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Mystery of the Maya: Early World History from the Maya Perspective

Photo of Hammond Gregory

Dr. Gregory Hammond is an Associate Professor of History at Austin Peay State University who knows from personal experience how enriching international travel can be. As an undergraduate at Williams college he first experienced study abroad as a Junior in Madrid, Spain. Since then, his research on women’s suffrage in Latin America has taken him to conferences and archives in Argentina, Peru, Chile, Uruguay, Honduras, and Russia. His courses have ranged from focused looks at the culture and history of these nations to survey courses on world and U.S. history. Over the course of his career, Dr. Hammond has taught at a variety of Universities, ranging from large public institutions such as Arizona State and the University of Texas at Austin, where he received his doctorate in 2004, to small private colleges such as Oberlin and Colgate. At all of these universities, Dr. Hammond has had the opportunity to work with bright, motivated students and has worked to help them all achieve their goals in school and beyond.

(More Info)

Faculty:
Gregory Hammond (More Info)

Course:
Mystery of the Maya: Early World History from the Maya Perspective

Photos:



Program Dates:

Honors Credit:
None

WKU Course:
TBA

Discipline(s):
History

Course Description:
The re-discovery of Mayan cities in Belize, Guatemala, and Mexico has prompted many theories about the civilization that built them. In this introductory-level course, we will consider and challenge conflicting explanations by examining the ancient civilizations of Mesopotamia, Asia, Europe, Africa, and the Americas, leading up the moment that brought sustained contact between the eastern and western hemispheres in 1492. Visits to the Belize Zoo, Blue Creek field station, and South Water Caye will help illustrate the conditions of early societies, while trips to Tikal (Guatemala) and Caracol or Altun Ha (Belize) will allow us to examine the growth of complex societies.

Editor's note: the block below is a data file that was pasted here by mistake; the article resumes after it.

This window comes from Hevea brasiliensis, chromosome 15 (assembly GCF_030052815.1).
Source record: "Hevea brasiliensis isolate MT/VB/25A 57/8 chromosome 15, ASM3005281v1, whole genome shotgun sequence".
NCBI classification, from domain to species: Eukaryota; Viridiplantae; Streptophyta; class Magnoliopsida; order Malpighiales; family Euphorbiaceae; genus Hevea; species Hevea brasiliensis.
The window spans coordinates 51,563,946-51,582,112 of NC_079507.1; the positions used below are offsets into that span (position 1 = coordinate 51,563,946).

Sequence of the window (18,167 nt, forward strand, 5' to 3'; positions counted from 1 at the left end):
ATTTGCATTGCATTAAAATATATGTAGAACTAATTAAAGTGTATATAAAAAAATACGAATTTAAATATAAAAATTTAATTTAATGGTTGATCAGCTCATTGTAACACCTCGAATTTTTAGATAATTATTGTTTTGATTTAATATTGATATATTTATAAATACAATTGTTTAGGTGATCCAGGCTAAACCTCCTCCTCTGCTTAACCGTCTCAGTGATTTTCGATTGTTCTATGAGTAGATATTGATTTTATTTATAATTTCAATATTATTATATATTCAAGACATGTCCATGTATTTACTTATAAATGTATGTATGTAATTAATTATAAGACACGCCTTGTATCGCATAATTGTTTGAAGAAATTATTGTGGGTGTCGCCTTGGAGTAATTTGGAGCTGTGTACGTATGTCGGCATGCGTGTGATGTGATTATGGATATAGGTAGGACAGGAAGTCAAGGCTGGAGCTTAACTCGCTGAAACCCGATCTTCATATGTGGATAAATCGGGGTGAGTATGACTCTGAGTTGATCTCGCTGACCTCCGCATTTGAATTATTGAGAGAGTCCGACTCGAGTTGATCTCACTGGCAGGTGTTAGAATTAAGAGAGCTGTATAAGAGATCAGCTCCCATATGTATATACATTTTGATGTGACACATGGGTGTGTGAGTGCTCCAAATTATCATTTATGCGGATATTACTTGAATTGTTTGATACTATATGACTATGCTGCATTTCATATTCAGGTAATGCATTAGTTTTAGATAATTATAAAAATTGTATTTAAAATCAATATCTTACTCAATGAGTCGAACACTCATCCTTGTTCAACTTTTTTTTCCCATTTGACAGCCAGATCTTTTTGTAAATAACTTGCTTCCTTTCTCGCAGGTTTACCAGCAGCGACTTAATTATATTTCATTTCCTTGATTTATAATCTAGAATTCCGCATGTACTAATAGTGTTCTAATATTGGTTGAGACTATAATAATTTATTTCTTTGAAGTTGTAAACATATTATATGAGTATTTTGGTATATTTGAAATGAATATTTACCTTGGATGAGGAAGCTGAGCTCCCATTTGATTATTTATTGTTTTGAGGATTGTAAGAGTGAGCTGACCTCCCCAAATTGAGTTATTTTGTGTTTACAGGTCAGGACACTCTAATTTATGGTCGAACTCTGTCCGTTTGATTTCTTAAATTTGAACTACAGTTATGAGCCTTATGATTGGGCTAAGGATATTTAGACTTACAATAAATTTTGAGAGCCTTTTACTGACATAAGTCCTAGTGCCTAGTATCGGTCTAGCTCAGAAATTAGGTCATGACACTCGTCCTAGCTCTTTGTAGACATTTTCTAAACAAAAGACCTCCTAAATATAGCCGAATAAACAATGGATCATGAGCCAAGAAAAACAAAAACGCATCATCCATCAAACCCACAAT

Prerequisites:
Writing skills commensurate with an introductory-level undergraduate course. Students will be expected to read assigned material prior to the start of the program, write daily reflections on material covered, and complete an essay assignment due after our return from Belize.

Physical Activity Requirements:
Expect to walk 4-6 miles on most days. Activities will take place in the summer in a tropical climate- students should be prepared for this environment. Closed toed hiking shoes that breathe are a required.

Course Highlights:
Students will engage in a comprehensive overview of world history from the origins of complex societies through 1500 C.E. Visits to important historical sites in Belize and Guatemala and to natural sites in Belize will illustrate the important themes of world history and allow students to interact with the forces that shaped that history Students will develop research and communication skills that focus on analysis of historical information and comparing historical events. Ideal for any undergraduate student, but especially helpful to those with an interest in the humanities or social sciences. 3 credit hours earned over two weeks- undergraduates only.